Interestingly, elements of this debate also occurred during the advent of the Industrial Age in the late 1800's. The reasons then to not embrace machinery were somewhat similar. Machines were thought to remove the human touch and craft component from furniture. Skills which had been passed down through generations of woodworkers would be lost. Victory was achieved with the advent of the Arts & Crafts movement, although this was short-lived. Eventually, the use of machinery in woodworking won the battle resulting in the further distancing of woodworkers from their traditional craft. Over 100 years of woodworking production advancements later and traditional woodworking is once again being embraced.
The reasons are similar to the repudiation of the Industrial Age with the only difference being that we are today on the cusp of full automation in production woodworking manufacturing. Developments to facilitate and expedite production are occurring at a faster pace than ever before. So, although it seems strange today to embrace traditional hand tool methods, it is more relevant in light of the possibility of forever losing a centuries old craft. Thumbs up to the many private schools dedicated to teaching traditional hand-oriented woodworking skills today. Traditional woodworking has effectively ceased to be taught in mainstream schools, fewer and fewer parents immerse themselves in woodworking to pass down to children. Some have mentioned the traditional craft of woodworking is on its death bed. Woodworking taught in schools today tends to focus on automation and heavy use of machinery. In the big picture, the resurgence of traditional woodworking methods using hand tools could not occur at a better time in history!
I must admit that it can be confusing for an entry level woodworker of which path to follow today. Is their work intended to be batched out or instead created as one-offs? The larger issue becomes the processes used to achieve this goal. The use of modern technology can be enticing, where visions of machines magically create components for furniture never ceases to amaze. Machinery manufacturers are constantly upgrading their offerings to where the learning curve for CNC is rapidly diminishing. This would be at the extreme end of full automation. At the traditional end, new and often improved releases of traditional hand tools continue to occur. High quality and precisely machined hand tools are widely available today. The single most common and necessary component in the traditional, hand tool equation is the necessity to manually push or pull a hand plane, saw or chisel in order to prepare wood, smooth wood or to create joinery. So a large component of manual labor is involved.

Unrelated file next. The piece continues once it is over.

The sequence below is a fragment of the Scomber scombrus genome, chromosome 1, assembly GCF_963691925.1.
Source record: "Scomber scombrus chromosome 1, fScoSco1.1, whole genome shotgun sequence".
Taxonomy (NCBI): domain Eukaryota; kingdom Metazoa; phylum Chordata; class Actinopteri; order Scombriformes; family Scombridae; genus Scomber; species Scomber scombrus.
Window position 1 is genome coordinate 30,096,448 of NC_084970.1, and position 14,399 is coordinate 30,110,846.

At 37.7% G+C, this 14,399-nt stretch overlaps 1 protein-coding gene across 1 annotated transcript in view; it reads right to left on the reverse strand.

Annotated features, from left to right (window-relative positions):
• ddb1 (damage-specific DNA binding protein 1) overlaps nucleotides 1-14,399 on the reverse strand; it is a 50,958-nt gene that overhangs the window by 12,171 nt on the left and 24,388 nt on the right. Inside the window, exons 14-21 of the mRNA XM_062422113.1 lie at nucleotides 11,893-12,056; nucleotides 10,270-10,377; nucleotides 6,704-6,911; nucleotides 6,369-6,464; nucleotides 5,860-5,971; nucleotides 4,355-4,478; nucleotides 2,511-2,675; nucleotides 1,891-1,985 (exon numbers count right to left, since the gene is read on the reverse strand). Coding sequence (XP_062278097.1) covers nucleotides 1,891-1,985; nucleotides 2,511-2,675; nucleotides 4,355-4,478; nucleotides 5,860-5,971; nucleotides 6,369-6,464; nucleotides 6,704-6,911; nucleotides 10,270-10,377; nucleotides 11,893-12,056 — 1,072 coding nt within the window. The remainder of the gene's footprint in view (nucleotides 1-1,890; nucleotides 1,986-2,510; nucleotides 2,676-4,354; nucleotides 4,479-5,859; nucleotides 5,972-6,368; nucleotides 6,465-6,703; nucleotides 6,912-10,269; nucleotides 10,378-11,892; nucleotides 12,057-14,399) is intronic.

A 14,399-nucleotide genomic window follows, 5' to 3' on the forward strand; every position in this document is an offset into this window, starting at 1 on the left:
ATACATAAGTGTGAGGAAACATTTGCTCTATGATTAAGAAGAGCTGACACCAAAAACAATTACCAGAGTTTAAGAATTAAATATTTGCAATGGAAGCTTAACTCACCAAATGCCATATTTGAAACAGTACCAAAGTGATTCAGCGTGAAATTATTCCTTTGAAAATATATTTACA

A woodworker with many years of experience may have come to terms with the direction they wish to follow. In many cases, they embrace a quieter, less hurried form of woodworking. Their woodworking passion is better served in the enjoyment of creating a piece rather than simply achieving the end goal. Instead, somebody just starting out will perhaps wonder why today they should be performing manual tasks such as hand planing, hand sawing boards and creating joinery by hand. After all, isn't this why machinery was created, to facilitate the processing of boards used in furniture making? Hasn't the trend in industry always been to make our jobs easier and more productive? This is the dilemma facing many woodworkers today, specifically new woodworkers. I don't pretend to have a solution and can only form an opinion through many years of experience in both camps. As a former hi-tech person and convert to a quieter form of woodworking, I would much rather work with traditional, time-proven methods than to embrace the latest in machinery whose goal is to make my life easier. I too faced this dilemma and have been minimizing the use of machinery in my woodworking. In the process, I have since learned to appreciate wood as a medium and not just to use it as a means to an end. The machines I use today are effectively motorized hand tools, nothing sophisticated. This is where I draw the line.
In my studio practice, it is preferable for me to be closer to the wood and work with its characteristics and inherent beauty. Today, I use machines to prepare wood in the initial stages and perhaps to dimension it. Afterwards, all processes in my furniture making incorporate the use of hand tools. I will always seek a method to use a hand tool to perform a task before ever considering using a machine. So this is how I have come to terms with the question of maintaining traditional methods in my own work. I find this to be the best compromise in coping with an ever-increasing fast-paced, technological and production-oriented world.